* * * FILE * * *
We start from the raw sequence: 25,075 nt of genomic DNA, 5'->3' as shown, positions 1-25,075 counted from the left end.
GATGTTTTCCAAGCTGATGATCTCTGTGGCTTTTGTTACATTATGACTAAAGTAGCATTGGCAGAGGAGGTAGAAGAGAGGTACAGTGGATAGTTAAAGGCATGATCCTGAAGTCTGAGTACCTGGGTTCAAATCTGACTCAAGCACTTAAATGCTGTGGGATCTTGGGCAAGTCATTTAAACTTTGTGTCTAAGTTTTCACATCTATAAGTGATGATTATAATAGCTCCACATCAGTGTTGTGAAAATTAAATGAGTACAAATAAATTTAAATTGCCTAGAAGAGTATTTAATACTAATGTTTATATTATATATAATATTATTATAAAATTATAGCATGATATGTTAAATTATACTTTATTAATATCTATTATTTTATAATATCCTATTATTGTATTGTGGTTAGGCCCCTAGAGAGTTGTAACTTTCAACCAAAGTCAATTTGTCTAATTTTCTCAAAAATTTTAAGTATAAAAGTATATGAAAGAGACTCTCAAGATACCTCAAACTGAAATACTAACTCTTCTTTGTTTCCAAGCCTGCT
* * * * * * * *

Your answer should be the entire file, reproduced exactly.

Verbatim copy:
We start from the raw sequence: 25,075 nt of genomic DNA, 5'->3' as shown, positions 1-25,075 counted from the left end.
GATGTTTTCCAAGCTGATGATCTCTGTGGCTTTTGTTACATTATGACTAAAGTAGCATTGGCAGAGGAGGTAGAAGAGAGGTACAGTGGATAGTTAAAGGCATGATCCTGAAGTCTGAGTACCTGGGTTCAAATCTGACTCAAGCACTTAAATGCTGTGGGATCTTGGGCAAGTCATTTAAACTTTGTGTCTAAGTTTTCACATCTATAAGTGATGATTATAATAGCTCCACATCAGTGTTGTGAAAATTAAATGAGTACAAATAAATTTAAATTGCCTAGAAGAGTATTTAATACTAATGTTTATATTATATATAATATTATTATAAAATTATAGCATGATATGTTAAATTATACTTTATTAATATCTATTATTTTATAATATCCTATTATTGTATTGTGGTTAGGCCCCTAGAGAGTTGTAACTTTCAACCAAAGTCAATTTGTCTAATTTTCTCAAAAATTTTAAGTATAAAAGTATATGAAAGAGACTCTCAAGATACCTCAAACTGAAATACTAACTCTTCTTTGTTTCCAAGCCTGCT